Monday, August 15, 2005


Clarence Wooten at Venturepreneur Partners
has a good article, "Web 2.0: An opportunity for venture capital, or just a boom in lifestyle businesses?", on the current environment for startups and building companies. He also has a little plug for GoingOn, but not sure if he knows what we're really trying to build since Marc's posts and the articles about us are everywhere:

I wasn’t at OSCON this year but I was told that Tim O’Reilly referred to the Ruby programming language as “the Perl of the Web 2.0 era” – I agree. Furthermore, innovation is being driven by the excitement surrounding Ajax coupled with development of open source programming frameworks such as Ruby on Rails and Django. These frameworks are designed to accelerate programming, ease Ajax implementation and improve code by enforcing the DRY (don’t repeat yourself) principal.

By leveraging these platforms, a plethora of new Web 2.0 startups are bootstrapping and rapidly building focused WebApps such as Basecamp (web-based project management), Blinksale (web-based invoicing), and Writeboard (web-based white boarding), and many more that are fueling the creation of new businesses at a rapid clip (see TechCrunch for daily examples). Innovation at this level has not been seen for some time – It was ten years ago this month that Netscape had its wildly popular IPO. This was the tipping point that lead to the boom and eventual bust of the Web 1.0 era.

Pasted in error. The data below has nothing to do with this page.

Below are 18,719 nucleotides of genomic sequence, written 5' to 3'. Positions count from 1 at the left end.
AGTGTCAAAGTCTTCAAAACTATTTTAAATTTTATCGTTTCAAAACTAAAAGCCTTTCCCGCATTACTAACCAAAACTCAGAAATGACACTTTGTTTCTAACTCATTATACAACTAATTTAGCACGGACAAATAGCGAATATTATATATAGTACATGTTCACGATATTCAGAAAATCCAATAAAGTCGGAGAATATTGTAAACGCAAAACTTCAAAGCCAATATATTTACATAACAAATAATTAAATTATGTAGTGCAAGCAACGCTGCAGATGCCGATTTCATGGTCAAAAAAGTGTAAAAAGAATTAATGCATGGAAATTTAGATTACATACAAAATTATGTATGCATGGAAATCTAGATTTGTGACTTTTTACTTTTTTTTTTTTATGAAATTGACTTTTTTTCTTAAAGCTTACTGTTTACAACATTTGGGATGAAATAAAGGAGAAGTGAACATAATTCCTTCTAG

So what makes the creation of Web 2.0 businesses different from the Web 1.0 startups that preceded them? I believe, three things separate the two:

1) open source, 2) blogging, and 3) social networks.

The impact of social networks.
In this second, Web 2.0, phase of the Web, networking has now extended from machines to people. The underlying networking infrastructure of the Web has become the foundation for a vast social networking infrastructure for groups. Popular social networking services such as LinkedIn,, and MySpace are enabling like-minded individuals to come together and form social networks that are empowering groups to create value and share value like never before. The GoingOn Network plans to take interoperability between social networks to a new level.
(full article)

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